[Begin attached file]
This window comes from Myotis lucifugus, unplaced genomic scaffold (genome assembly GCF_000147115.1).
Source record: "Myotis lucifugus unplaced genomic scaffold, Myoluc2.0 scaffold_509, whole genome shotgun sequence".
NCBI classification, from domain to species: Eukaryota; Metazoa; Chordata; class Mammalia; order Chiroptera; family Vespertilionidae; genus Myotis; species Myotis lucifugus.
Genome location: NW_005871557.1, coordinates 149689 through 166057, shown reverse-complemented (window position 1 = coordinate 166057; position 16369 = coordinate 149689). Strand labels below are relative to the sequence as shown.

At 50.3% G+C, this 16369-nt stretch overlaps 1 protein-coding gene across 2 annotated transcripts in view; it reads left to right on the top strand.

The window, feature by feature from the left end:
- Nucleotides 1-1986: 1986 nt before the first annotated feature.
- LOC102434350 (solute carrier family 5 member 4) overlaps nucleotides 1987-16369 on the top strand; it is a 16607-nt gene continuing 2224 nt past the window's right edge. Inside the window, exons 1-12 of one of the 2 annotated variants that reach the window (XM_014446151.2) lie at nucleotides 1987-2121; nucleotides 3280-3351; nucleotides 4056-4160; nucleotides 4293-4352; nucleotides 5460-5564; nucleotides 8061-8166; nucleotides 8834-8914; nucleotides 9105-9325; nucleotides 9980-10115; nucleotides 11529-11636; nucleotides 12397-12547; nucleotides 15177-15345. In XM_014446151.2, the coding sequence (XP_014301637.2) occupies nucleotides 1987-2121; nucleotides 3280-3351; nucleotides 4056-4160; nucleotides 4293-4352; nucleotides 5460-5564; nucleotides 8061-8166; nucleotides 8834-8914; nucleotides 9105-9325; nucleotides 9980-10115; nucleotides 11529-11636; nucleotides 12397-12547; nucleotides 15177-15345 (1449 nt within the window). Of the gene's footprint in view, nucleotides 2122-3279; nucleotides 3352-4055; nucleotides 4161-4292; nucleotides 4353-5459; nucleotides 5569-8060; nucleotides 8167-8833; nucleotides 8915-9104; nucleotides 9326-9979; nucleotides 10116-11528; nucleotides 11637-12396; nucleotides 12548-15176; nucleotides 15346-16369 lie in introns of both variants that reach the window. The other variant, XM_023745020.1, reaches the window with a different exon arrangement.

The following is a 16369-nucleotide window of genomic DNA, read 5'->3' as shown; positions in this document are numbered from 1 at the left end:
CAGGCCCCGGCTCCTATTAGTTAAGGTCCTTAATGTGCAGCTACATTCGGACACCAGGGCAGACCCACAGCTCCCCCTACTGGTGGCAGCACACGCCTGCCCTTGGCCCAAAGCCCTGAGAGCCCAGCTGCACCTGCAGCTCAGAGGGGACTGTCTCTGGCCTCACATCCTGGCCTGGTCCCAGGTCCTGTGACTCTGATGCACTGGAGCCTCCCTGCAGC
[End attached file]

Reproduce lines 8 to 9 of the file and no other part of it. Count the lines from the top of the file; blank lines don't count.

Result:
- LOC102434350 (solute carrier family 5 member 4) overlaps nucleotides 1987-16369 on the top strand; it is a 16607-nt gene continuing 2224 nt past the window's right edge. Inside the window, exons 1-12 of one of the 2 annotated variants that reach the window (XM_014446151.2) lie at nucleotides 1987-2121; nucleotides 3280-3351; nucleotides 4056-4160; nucleotides 4293-4352; nucleotides 5460-5564; nucleotides 8061-8166; nucleotides 8834-8914; nucleotides 9105-9325; nucleotides 9980-10115; nucleotides 11529-11636; nucleotides 12397-12547; nucleotides 15177-15345. In XM_014446151.2, the coding sequence (XP_014301637.2) occupies nucleotides 1987-2121; nucleotides 3280-3351; nucleotides 4056-4160; nucleotides 4293-4352; nucleotides 5460-5564; nucleotides 8061-8166; nucleotides 8834-8914; nucleotides 9105-9325; nucleotides 9980-10115; nucleotides 11529-11636; nucleotides 12397-12547; nucleotides 15177-15345 (1449 nt within the window). Of the gene's footprint in view, nucleotides 2122-3279; nucleotides 3352-4055; nucleotides 4161-4292; nucleotides 4353-5459; nucleotides 5569-8060; nucleotides 8167-8833; nucleotides 8915-9104; nucleotides 9326-9979; nucleotides 10116-11528; nucleotides 11637-12396; nucleotides 12548-15176; nucleotides 15346-16369 lie in introns of both variants that reach the window. The other variant, XM_023745020.1, reaches the window with a different exon arrangement.

The following is a 16369-nucleotide window of genomic DNA, read 5'->3' as shown; positions in this document are numbered from 1 at the left end: